Figure 2
Nupr1 protects pancreatic cancer cells from stress-induced cell death.

Nupr1-induced RelB expression protects pancreatic cancer cells from cell death triggered by nutrient deprivation.

Since Nupr1 belongs to the HMG family of chromatin remodelers with transcriptional cofactor activity, Nupr1 could increase cell survival in a nutrient-deprived microenvironment by activating the expression of pro-survival genes. To test that hypothesis, we performed an Affymetrix-based large-scale transcriptome analysis of pancreatic cancer cells transfected with control siRNA (siCtrl) or siNupr1 and cultured for 3, 6, or 9 hours in EBSS. Nutrient deprivation resulted in a massive modification of the gene expression pattern of pancreatic cancer cells. In agreement with above-mentioned data, Nupr1 expression was increased by starvation-induced stress (data not shown). More importantly, we observed that siRNA-induced Nupr1 depletion affected the activation of key pro-survival genes, including several members of the NF-κB family (RELB, NFKB2, and NFKBIA; Figure Figure3A)3A) and their target genes (BIRC2, BIRC3, IL8, JUNB, EGR1, and IER3). Real-time qRT-PCR showed that RELB mRNA expression was activated 56-fold after 9 hours of starvation, but this activation was dramatically inhibited when Nupr1 was depleted with a specific RNAi (Figure (Figure3B).3B). Western blot analysis showed that nutrient deprivation increased the level of the RELB protein about 8-fold, whereas in Nupr1-depleted cells the increase was only 1.6-fold under the same conditions (Figure (Figure3C).3C). ChIP assays demonstrated that Nupr1 directly binds the endogenous RELB promoter (Figure (Figure3D),3D), supporting a role for this chromatin-associated HMG protein in the regulation of NF-κB gene expression. Complementary luciferase-based gene reporter assays, using a construct containing the RELB promoter region, demonstrated that activation of the RELB promoter, which occurred under the experimental stress condition studied here, is dependent on Nupr1 expression. EBSS-induced stress inhibited the RELB promoter (3.8 ± 0.6– vs. 1.3 ± 0.7–fold) when Nupr1 was depleted from pancreatic cancer cells. Conversely, the activity of the promoter was strongly enhanced in Nupr1-overexpressing cells under conventional culture conditions (0.8 ± 0.7– vs. 7.2 ± 1.7–fold) (Figure (Figure33E).

Figure 3
Nupr1 activates RelB expression to promote cell survival upon stress.

Next, we evaluated whether RelB plays a protective role in pancreatic cancer cells against the stress induced by nutrient deprivation. To this end, RelB expression was inhibited in pancreatic cancer cells using a specific siRNA (Figure (Figure3F),3F), alone or in combination with Nupr1 depletion with siNupr1, before culture in EBSS and assessment of cell survival and caspase-3/7 activity (Figure (Figure3,3, G and H). RelB-depleted cells displayed a significant decrease in cell survival (96.0% ± 7.2% vs. 57.1% ± 4.3%) and enhanced caspase-3/7 activation compared with controls (1.2 ± 0.1– vs. 3.4 ± 0.3–fold) after the treatment with EBSS. Combined depletion of Nupr1 and RelB only slightly enhanced the effects on cell survival observed when they were targeted separately (P = 0.04). These results show that RelB and Nupr1 are both involved in the survival response against starvation-induced cell death. The increase in Nupr1 expression that occurs in response to nutrient deprivation is also partially dependent on RelB, as indicated by the decrease in NUPR1 mRNA levels observed in siRelB-treated cells (Figure (Figure3I),3I), suggesting a positive feedback regulation between Nupr1 and RelB.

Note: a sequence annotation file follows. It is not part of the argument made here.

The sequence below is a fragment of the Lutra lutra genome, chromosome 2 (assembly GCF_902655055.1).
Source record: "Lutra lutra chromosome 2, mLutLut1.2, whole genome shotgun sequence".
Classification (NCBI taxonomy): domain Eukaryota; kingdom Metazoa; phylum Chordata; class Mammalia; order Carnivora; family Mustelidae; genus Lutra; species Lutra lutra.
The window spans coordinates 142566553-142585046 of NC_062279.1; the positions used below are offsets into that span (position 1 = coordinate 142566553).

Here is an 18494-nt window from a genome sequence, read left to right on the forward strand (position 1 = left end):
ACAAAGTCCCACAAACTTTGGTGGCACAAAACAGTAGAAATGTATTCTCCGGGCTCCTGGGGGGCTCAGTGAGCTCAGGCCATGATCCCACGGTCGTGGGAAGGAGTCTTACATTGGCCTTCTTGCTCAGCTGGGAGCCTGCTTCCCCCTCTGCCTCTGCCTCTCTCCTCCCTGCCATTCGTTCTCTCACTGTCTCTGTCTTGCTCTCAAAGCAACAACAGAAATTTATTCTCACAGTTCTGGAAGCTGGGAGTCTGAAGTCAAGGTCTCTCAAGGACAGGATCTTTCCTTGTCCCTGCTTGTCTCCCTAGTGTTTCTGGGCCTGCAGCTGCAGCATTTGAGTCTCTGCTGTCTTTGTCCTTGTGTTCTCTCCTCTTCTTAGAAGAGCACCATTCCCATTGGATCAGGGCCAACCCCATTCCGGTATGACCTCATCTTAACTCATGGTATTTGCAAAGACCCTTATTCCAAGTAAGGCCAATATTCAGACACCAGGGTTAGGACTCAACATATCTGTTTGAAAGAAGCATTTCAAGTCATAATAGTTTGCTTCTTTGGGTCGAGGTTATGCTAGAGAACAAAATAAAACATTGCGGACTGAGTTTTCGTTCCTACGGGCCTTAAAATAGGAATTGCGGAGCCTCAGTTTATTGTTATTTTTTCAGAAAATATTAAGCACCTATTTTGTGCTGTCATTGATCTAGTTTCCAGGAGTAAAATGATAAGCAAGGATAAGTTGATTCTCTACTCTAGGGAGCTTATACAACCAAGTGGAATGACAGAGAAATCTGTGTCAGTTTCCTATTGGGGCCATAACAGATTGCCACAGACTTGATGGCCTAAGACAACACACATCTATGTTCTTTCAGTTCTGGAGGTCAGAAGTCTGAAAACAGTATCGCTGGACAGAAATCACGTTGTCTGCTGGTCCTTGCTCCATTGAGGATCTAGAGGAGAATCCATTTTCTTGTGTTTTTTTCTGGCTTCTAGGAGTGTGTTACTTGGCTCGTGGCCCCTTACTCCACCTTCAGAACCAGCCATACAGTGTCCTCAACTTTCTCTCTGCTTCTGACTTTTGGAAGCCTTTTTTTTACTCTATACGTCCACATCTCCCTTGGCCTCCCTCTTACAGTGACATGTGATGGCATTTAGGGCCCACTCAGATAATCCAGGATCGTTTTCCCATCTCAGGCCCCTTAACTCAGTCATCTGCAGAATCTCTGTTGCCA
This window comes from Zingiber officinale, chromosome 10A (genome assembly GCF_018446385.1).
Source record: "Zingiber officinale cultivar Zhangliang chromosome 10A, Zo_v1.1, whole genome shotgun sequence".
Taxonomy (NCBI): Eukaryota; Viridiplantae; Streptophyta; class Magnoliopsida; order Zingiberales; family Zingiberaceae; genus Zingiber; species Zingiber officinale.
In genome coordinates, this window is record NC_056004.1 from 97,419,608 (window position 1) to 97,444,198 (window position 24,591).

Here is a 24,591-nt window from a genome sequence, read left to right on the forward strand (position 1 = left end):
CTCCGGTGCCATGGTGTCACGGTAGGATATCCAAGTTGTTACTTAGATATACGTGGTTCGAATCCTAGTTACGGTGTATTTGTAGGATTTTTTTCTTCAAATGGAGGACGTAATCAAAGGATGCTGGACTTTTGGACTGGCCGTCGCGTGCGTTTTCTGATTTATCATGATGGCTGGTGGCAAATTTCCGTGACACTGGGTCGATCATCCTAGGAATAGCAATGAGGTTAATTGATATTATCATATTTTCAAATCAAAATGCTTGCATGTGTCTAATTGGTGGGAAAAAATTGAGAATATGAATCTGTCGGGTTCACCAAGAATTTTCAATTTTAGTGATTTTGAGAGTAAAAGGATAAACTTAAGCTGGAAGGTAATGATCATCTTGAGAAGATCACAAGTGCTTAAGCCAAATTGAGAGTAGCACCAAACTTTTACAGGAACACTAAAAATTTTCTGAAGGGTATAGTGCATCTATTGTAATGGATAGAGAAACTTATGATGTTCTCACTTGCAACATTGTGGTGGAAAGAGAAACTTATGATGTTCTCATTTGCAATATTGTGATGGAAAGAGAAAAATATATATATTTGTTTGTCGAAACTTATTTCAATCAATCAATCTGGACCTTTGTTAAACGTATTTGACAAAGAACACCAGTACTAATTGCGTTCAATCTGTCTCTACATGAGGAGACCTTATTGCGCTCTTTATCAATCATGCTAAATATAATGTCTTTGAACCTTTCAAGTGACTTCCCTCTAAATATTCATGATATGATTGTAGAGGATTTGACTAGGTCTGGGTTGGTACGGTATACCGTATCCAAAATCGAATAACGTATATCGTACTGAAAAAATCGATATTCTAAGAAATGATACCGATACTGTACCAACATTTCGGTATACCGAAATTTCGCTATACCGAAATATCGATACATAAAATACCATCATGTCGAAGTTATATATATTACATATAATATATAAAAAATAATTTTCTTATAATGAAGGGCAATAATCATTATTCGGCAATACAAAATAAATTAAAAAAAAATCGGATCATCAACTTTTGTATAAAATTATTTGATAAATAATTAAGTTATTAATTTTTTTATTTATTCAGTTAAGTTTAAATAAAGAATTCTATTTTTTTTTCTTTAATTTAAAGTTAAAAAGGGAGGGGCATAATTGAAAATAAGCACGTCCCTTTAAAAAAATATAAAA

RelA/p65 expression is upregulated by starvation but is not necessary to PDAC cell survival in nutrient-deprived conditions.

Studies performed during the last two decades have established the pro-survival effect of the NF-κB pathway in cancer and inflammation. These studies have primarily focused on characterizing the function of the dimeric transcription factor complex known as NF-κB1, which is composed of a single unit of two molecules, RelA/p65:p50, named the classical pathway. However, other, less numerous studies revealed the existence of a second form of NF-κB (NF-κB2), which differs from the conventional NF-κB1 complex by the replacement of RelA by the structurally related yet functionally distinct RelB protein. The first aim of our investigation was to identify which Rel isoform linked the stress-protective function of Nupr1 to an NF-κB pathway. Nupr1 depletion did not affect the 4-fold increase in RelA/p65 mRNA concentration induced by starvation (Supplemental Figure 1A; supplemental material available online with this article; doi: 10.1172/JCI60144DS1), and siRNA-mediated depletion of RelA/p65 (Supplemental Figure 1B) did not significantly alter either cell survival or caspase-3/7 activity in cells grown in conventional or EBSS medium (Supplemental Figure 1, C and D). Hence, NF-κB1 biosynthesis is not linked to Nupr1 function in the context of starvation-induced stress. On the other hand, siRelA/p65-starved cells presented with reduced expression of Nupr1 (Supplemental Figure 1E), establishing that although Nupr1 does not couple to the classical NF-κB1 pathway, the latter contributes, at least in part, to regulating Nupr1 expression in nutrient-deprived conditions. Thus, these results establish a hierarchical order within this Nupr1-mediated stress resistance pathway and indicate that RelB but not NF-κB1 is a major downstream effector responsible for survival.